Up here in Brisvegas things run differently.
There has been lots of trumpeting by the Queensland Law Society and the Bjelke-Beattie government to mark the new Legal Profession Act 2007 (most of which commenced on July 1).
However, amid all the gaiety it seems somebody forgot about making new rules about how customers who have been ripped-off by voracious solicitors can get any satisfaction.
Instead of rules and procedures we now have Daphnis de Jersey’s (pic) holy writ. The CJ issued on June 28 Practice Direction No.7 of 2007 quaintly entitled Costs Assessments: Interim Arrangements.
According to Daphnis:
“The court is moving to establish, by statutory amendment and amendment of the UCPR, a regime for the assessment of costs by accredited costs assessors, in addition to assessment by the Registrar. This Practice Direction is intended to set up a mechanism for the assessment of costs other than by the Registrar pending the establishment of that regime.”
Brilliant. Except that no rules for the accreditation of costs assessors have yet been made.
But wait! Daphnis, Trainspotter and his pals might have the answer in paragraph 3, which says:
“It is envisaged these assessments be carried out by members of the legal profession, and acknowledged that it would not be necessary for this purpose that a current practising certificate be held.”
How it works is that everyone mills around having cups of tea while they …
“should endeavour to agree on the identity of the person to carry out that assessment.”
Picture the scene: the parties have just spent two weeks tearing each other’s fingernails out in a bitterly contested Supreme Court trial yet, according to Daphnis, the party who has to fork-up will be perfectly happy to do everything possible to hasten the day payment is to be made.
But there’s more; paragraph 4 states:
“The parties may agree that the assessment be carried out by an appropriately qualified person admitted to the legal profession.”
Well at least Rhino Baker can’t be a costs assessor, but retired buffers who once had practising certificates are permitted to do the job.
And let’s face it, who would be better informed about the current costs of litigation than people who have not practised for ages?
Paragraph 8 is the Houghton provision:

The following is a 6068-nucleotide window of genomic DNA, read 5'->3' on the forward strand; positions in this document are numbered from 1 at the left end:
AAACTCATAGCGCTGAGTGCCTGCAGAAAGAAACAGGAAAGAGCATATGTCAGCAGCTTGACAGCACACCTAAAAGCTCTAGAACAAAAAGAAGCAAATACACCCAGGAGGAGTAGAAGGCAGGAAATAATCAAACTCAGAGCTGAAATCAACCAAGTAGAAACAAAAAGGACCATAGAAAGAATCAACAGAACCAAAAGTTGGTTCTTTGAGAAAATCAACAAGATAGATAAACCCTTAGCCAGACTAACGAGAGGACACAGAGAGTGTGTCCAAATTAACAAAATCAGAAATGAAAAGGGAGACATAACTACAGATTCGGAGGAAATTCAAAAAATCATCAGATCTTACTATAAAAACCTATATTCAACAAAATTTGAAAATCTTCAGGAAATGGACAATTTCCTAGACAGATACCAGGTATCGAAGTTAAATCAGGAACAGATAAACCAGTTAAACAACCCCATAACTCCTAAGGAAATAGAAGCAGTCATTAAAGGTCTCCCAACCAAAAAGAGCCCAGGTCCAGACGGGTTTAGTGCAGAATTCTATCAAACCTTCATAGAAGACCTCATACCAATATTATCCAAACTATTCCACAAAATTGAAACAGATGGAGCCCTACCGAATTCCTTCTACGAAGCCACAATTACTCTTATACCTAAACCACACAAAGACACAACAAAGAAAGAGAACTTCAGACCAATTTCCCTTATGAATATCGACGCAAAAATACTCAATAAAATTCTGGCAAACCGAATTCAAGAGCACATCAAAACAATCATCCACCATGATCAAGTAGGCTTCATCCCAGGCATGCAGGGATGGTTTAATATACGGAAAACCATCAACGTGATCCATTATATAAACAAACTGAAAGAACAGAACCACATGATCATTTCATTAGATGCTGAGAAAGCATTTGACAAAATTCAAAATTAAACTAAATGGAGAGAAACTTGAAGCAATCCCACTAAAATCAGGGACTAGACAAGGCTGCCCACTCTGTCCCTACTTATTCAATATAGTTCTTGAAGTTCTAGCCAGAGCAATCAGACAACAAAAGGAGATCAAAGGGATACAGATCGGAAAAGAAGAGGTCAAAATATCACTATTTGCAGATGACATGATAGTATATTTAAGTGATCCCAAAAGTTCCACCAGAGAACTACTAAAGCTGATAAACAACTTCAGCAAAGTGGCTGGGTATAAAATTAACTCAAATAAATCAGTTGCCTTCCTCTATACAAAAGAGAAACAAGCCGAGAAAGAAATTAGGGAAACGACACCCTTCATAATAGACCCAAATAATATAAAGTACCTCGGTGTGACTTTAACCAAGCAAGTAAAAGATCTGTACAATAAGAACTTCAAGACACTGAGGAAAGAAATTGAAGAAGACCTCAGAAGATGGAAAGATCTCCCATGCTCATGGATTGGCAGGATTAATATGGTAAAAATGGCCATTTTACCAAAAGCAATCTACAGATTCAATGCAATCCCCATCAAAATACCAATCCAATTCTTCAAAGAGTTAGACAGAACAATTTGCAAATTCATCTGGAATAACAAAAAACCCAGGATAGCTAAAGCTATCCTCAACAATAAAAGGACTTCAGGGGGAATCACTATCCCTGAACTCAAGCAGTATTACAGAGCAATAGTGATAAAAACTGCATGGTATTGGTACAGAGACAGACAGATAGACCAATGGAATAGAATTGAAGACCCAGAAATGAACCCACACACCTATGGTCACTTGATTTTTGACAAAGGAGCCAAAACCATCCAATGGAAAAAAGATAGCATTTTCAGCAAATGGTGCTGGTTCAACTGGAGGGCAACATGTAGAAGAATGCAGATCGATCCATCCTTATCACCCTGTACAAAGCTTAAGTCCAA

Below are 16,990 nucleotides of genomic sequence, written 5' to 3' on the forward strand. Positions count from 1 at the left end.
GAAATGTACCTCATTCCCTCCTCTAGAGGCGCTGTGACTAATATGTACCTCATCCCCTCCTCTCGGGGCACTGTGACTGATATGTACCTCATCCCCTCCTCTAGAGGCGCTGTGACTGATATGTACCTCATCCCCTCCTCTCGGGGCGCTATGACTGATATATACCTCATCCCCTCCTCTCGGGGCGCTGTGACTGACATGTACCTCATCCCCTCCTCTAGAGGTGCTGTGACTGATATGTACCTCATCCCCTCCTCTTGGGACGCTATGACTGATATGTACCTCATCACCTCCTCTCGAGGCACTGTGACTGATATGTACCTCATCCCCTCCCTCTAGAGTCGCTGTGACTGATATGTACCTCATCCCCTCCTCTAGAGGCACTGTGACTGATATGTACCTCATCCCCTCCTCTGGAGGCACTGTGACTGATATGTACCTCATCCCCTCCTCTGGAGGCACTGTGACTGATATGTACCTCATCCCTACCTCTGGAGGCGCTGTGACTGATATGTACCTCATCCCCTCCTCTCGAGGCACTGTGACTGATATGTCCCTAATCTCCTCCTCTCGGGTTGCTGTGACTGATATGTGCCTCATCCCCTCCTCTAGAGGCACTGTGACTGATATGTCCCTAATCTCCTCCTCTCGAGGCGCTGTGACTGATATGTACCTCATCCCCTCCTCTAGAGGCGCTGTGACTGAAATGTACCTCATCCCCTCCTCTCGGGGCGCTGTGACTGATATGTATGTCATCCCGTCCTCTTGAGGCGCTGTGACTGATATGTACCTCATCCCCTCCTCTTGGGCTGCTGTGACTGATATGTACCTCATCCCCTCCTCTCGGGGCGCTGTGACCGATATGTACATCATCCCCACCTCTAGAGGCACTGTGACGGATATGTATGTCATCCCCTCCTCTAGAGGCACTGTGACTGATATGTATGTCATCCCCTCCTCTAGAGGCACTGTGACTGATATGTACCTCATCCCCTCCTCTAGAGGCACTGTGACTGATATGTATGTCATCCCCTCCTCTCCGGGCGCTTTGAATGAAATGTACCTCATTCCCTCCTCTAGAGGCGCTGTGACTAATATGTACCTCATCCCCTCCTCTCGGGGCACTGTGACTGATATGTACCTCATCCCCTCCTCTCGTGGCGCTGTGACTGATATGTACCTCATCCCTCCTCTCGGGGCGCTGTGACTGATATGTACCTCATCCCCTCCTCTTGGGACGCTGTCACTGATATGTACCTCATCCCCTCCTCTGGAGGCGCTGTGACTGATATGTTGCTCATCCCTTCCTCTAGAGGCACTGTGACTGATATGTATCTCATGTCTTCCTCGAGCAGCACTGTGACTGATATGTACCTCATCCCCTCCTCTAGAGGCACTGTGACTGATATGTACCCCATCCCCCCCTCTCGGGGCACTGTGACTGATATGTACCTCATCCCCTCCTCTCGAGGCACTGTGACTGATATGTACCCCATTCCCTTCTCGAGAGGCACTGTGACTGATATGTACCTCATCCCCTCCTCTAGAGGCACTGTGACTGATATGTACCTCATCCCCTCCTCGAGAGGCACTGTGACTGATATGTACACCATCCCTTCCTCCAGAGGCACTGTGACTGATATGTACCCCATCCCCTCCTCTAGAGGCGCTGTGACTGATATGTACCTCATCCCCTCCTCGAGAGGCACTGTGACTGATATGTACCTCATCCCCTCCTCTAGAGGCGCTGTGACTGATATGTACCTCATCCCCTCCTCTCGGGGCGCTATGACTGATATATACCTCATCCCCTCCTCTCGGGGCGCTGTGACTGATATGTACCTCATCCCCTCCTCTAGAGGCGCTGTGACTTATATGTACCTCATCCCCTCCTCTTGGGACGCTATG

“There are currently within the Registry, assessments which stand part heard… Parties to those proceedings are encouraged to invoke the procedure contemplated by this practice direction with a view to bringing those assessments to a conclusion.”
Perhaps we could paraphrase Daphnis’ real meaning in these terms:
“There are currently within the Registry, assessments which stand part heard by Bob Houghton which are not the subject of any transitional provisions and which cannot be heard by anyone else without re-doing the entire assessment or without legislative intervention but we forgot about this when we got rid of Bob which unfortunately is a terrible stuff-up by me and the Trainspotter.”
So much for party and party costs.
The position becomes even more amusing when we turn to the second half of Daphnis’ decree, dealing with solicitor and client costs.
It refers to Rule 743A of the Uniform Civil Procedure Rules, and goes on to say that where a punter makes application to a court for a costs assessment the court may give directions about how the assessment is to be carried out and the Chief Justice may by practice direction provide “guidance as to what directions may be appropriate”.
Now the entire court hierarchy in Queensland is dependent upon Daphnis’ “guidance”. Obviously, the CJ is going to be far too busy in Queensland to head to Canberra when the Tub goes.
Maybe he knows already that Pat Keane has the nod.
There follows a long list of things about which Daphnis’ guidance may be sought, including: who carries out the assessment, issues for determination, the delivery of itemised costs statements, grounds of objection, procedure for assessment, etc.
What’s wrong with just having some rules about these things?
Instead, we wait for someone to bring the tablets of stone down from Daphnis’ mountain in George Street.
In the meantime, the barristers charge for reading time, consultation time, appearance time, adjournment time, travel time, thinking time, making a phone call about picking up the brief time, making another phone call about payment of their account time and making another phone call about being taken to lunch time.
Not to be left out, solicitors charge for the conference by the two partners with the senior associate, the associate, the two employed solicitors and the two paralegals not forgetting the consultations, conferences, internal meetings, internal memos and supervision.
And all of this before they get to court.
What is going on in George Street?
Sir Terence O’Rort reporting.